Ride the train or take the heel toe express. One of my favourite trips was when I visited a friend in Queens, NYC in 2006. Because she had to work the week I was there, I ended up walking all over Manhattan, Harlem, Queens and Brooklyn between subway rides. What a way to see the city. Before you go research transit costs, maps, websites. Or grab a city map, or download maps in your phone for easy heel toe navigation. Make Earth Day every day and find out the closest park to have a picnic at while you explore – make a day of it.

Tread Lightly on Mama Earth: Ways to Lower your Travel Footprint
Photo: Stephan Valentin/Unsplash

Find out what food is in season. Eat local. Eat fresh. Find out what fruit and veggies are in season and don’t have to travel 1000s of miles to be on your plate. Grab some snacks from the local farmer’s market or farm stand. Be an adventurous eater and try to eat locally grown/made delicacies as much as possible. In the US you can use the Seasonal Food Guide to find out what’s fresh. In Canada, Sobey’s has some great regional food guides on their website, like this beauty about Western Canada.

How do you lower your environmental footprint when you travel? I’d love to hear your tips or hacks in the comments below. 

16 thoughts on “Tread Lightly on Mama Earth: ways to lower your travel footprint

  1. Great article! We recently made a big life change to reduce our carbon footprint and come September will be moving onto our 38′ sailboat to travel the world by wind and live off solar power! Obviously not everyone can make such a drastic change but tips like these help!!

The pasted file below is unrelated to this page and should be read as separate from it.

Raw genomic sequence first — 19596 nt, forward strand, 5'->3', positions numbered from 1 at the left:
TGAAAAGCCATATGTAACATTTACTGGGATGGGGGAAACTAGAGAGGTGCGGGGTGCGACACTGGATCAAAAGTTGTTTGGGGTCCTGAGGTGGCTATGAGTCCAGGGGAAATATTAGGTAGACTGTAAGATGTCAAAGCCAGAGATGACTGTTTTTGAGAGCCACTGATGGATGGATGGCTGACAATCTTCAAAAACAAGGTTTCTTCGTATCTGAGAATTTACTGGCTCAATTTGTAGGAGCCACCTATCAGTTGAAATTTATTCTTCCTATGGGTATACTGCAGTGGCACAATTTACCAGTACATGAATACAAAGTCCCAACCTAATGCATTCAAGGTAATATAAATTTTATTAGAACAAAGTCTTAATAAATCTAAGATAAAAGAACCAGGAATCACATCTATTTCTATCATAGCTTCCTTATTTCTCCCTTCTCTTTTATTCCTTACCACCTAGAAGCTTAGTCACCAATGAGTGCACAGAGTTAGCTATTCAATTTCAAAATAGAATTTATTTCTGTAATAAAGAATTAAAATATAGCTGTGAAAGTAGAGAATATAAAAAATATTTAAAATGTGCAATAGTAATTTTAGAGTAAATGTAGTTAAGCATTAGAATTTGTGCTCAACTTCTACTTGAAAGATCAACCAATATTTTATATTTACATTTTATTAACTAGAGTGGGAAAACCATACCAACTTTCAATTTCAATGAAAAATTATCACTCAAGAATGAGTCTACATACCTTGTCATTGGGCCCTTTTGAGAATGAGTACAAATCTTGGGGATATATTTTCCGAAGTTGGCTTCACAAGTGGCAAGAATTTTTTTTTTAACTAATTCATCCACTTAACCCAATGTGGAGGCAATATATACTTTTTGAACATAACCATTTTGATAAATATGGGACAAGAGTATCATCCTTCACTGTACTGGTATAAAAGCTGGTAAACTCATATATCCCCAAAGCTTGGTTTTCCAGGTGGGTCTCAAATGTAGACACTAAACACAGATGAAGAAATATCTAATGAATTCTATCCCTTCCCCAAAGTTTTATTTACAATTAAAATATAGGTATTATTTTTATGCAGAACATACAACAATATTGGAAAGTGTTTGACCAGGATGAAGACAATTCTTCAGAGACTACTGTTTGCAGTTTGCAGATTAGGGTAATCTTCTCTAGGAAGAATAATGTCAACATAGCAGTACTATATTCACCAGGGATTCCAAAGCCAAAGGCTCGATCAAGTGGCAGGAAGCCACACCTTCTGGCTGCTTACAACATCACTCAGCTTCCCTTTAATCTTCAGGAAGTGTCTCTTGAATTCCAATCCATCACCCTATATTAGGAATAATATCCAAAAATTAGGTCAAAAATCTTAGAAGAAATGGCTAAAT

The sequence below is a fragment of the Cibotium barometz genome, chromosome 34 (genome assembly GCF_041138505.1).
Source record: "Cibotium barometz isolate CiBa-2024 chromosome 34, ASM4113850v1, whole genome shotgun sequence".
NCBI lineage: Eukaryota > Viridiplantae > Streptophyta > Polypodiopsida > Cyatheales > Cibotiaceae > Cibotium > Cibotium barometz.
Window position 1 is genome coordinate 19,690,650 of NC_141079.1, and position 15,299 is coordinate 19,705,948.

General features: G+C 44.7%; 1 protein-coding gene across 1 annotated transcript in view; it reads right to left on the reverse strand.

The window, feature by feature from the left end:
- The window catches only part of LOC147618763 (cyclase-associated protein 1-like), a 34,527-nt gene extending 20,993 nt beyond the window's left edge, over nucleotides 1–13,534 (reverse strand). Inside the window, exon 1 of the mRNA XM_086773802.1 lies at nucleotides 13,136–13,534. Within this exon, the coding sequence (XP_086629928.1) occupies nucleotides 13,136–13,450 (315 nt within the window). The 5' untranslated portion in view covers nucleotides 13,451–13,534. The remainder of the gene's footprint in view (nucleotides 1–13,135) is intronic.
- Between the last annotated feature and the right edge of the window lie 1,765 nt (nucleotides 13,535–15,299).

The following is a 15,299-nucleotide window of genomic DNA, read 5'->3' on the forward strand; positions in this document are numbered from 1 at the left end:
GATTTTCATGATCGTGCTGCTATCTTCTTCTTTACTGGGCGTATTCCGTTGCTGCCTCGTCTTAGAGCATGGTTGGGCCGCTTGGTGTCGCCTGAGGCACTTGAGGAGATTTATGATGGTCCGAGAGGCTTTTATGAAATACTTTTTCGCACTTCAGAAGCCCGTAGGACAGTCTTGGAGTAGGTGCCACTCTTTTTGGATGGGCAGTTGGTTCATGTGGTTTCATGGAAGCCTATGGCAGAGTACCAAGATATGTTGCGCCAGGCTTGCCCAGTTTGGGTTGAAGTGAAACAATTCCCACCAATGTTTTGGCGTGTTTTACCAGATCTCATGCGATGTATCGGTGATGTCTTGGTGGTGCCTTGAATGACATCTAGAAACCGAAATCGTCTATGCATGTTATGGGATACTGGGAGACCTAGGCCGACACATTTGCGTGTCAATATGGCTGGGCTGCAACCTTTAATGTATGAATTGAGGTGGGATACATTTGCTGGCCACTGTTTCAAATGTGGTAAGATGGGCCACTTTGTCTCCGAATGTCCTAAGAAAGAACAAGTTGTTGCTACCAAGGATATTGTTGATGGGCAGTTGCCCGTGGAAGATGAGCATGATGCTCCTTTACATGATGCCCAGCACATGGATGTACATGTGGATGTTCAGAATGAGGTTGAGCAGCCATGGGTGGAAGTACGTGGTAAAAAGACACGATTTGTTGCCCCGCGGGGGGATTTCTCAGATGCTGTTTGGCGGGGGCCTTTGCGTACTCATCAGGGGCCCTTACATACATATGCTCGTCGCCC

1. Amazing. That is a big change. Where I live there are a lot of people who visit and are doing just that. Good on you!

  2. I really need to be better at bringing my own cup to coffee shops. I have my own tumbler but always forget to bring it! I always feel so guilty when I use a paper cup and the sleeve. I need to do better!

  3. The husband and I are avid travellers, and we try to travel in as environment-friendly a way as possible. The tips you have suggested here are great! Thank you for this very informative post. 🙂

  4. I have recently watched an interesting documentary about a new travel method, much like bullet trains in Japan, but much faster. They are proposed to work with the power of magnets and the trains would be underground. Can you imagine not having to fly a plane and go from LA to NYC on your lunch break? 😀 This is what has been proposed, and the technology is there. Among with other sustainable energy sources, this information is being suppressed by big corporations, being lead by oil companies that don’t want to release this information to the public or they will lose their source of income from fossil fuels. Anyhow, very interesting topic and I feel the more people are educated, the more we can make a difference.